If you love smelt, or are looking to experience a “true” Wisconsin tradition, consider a smelt fry – you won’t be disappointed!

Check out the website below for more info:

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Wingra Creek

Newsletter-Where's Randy-#1Submitted by Randy Winkelman

What is the official sign that spring has arrived in Madison? Look no further than the Wingra Creek dam! Every spring, a crowd of observers gather at the Wingra Creek to watch Muskies attempt to jump the dam where the creek exits Lake Wingra. I myself enjoy watching the spectacle, and love to see some HUGE muskies swimming in the water below the dam. It usually begins early April and lasts for a few weeks but everything is dependent on the weather.

The muskies enter the creek from Lake Monona and travel the distance up the creek to the dam just below Lake Wingra. It is an annual spring migration for the muskies and believed to be instinctive and spawning related, mostly muskies searching for warmer water and a place to spawn. Since muskies are stocked in our Madison lakes and there is little or no natural reproduction it is not muskies returning to their original place of birth. Believe it or not, some muskies do succeed in jumping the dam and make it into Lake Wingra. When the dam was rebuilt a couple of years ago, much thought was given into the design of the dam as to protect these jumping muskies. Members of local fishing clubs provided input on making the design better for these fish. It is thought, very few muskies successfully make the jump over the dam and fishing experts would rather not see more muskies in Lake Wingra.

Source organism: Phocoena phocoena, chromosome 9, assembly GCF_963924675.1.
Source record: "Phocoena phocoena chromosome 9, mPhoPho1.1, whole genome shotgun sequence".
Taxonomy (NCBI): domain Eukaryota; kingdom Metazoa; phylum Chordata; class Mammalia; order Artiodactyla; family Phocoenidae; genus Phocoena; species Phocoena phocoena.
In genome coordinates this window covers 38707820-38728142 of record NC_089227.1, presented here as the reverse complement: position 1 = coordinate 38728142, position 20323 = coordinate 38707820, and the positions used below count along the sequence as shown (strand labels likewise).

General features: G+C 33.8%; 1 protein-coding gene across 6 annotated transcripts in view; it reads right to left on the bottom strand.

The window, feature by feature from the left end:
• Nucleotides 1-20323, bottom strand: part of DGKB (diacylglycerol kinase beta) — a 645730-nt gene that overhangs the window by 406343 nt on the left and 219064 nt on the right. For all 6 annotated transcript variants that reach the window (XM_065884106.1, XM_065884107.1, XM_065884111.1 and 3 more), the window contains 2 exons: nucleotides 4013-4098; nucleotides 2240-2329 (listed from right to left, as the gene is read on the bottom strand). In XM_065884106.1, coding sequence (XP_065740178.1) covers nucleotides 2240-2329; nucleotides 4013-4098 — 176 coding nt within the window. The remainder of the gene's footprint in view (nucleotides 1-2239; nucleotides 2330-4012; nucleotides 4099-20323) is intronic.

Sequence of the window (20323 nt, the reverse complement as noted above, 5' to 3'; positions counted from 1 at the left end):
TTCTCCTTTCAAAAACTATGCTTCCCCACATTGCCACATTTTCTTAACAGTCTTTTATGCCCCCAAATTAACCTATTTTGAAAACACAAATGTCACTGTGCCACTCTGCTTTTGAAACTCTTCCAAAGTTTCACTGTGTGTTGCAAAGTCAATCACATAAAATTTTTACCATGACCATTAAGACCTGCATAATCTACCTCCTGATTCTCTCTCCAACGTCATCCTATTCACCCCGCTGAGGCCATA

I know what you are thinking, what a great place to wet a line and get a shot at landing one of these beauties! Be forewarned, the area right below the dam is a protected fish refuge area and is carefully monitored by both the DNR and local fishing club members. You will get ticketed if caught fishing in this area.

This is a great place to take kids to observe these big fish. There is often chatter on the internet as to when the best time arrives to observe the fish. I myself have found that bright sunny days can sometimes make it easier to see the fish in the water and rainy days seem to make the water murkier and more difficult to see fish. I have also heard lots of stories of fish really active on full moon eves and when a rain or strong wind comes out of the southwest. I would simply say if you are in the area, see if there are people watching and check it out, it is worthwhile.